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The War of Narratives in South Asia: How should Pakistan fight it?

Pakistan doesn’t need to resort to counterfeit when it has so much genuine material to target its enemies.

The statements, views and opinions expressed in this column are solely those of the author and do not necessarily represent those of this site. This site does not give financial, investment or medical advice.

South Asia has been marred by wars, conflicts, and rivalries. The theater has remained hostile due to the bitter acrimony between the two nuclear-armed neighbors, India and Pakistan.46 years to this date, the Indian Army ingressed into East Pakistan and after 25 days, Pakistan had split asunder when Bangladesh was created. India’s role in the dismemberment of Pakistan was not only confined to the actual combat in East and West Pakistan, but it dates back to the early 1950’s. However, despite evidence galore, Pakistan’s narrative regarding India’s nefarious intervention in the debacle has been brushed aside, much of that is owed to the country’s inept media management.

Regardless, the country’s narrative abroad and its security orientation changed after the ill-fated event of 1971. After almost five decades, both countries are still bitter rivals. However, the dynamics have changed but South Asia remains hostage to the ever-present danger of war that is likely to put exceeding pressures on the escalation ladder and conflict spectrum.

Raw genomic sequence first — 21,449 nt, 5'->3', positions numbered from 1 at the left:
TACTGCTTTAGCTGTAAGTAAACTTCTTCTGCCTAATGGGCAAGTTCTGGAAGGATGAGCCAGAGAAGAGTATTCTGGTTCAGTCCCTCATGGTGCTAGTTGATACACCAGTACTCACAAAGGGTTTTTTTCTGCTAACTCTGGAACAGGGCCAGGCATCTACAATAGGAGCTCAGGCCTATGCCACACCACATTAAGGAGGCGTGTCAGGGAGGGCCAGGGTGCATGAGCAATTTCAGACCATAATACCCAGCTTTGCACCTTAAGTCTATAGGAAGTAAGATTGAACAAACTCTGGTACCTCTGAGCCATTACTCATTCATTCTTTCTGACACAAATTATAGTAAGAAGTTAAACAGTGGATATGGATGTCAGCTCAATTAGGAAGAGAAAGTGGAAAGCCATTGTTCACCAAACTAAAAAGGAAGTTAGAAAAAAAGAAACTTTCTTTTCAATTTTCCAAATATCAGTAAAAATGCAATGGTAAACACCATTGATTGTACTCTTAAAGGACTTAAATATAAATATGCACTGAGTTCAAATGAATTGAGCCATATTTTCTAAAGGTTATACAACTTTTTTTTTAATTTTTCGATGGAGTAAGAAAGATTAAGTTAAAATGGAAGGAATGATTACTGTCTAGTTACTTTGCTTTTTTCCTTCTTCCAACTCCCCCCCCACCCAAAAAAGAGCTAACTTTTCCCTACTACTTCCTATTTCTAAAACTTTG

Despite having not fought for almost two decades, both countries are embroiled in conflict at the sub-conventional level. More importantly, Delhi and Islamabad are trying to edge out each in projecting their respective narratives.

Pakistan asserts that subversive forces are chiefly responsible for the spread of terrorism in the country. It also enunciates in no uncertain terms that India and Afghanistan are fomenting trouble. The nexus of Research and Analysis Wing (R&AW) and National Directorate of Security (NDS) are not only providing finance to terrorist outfits but are also providing support at the operational and tactical levels. The Pakistani narrative was corroborated by the confessions of an Indian spy, Kulbushan Jadhav. His confessions led to his trial and death sentence under the Pakistan Army Act (PAA) 1952. Though the case has further strained ties between the two countries, it is an exoneration of Pakistan’s long-held views regarding India. Operationally, the revelations of Jadhav have helped the state agencies in directing their efforts to disrupt and destroy the nefarious web, especially in Balochistan.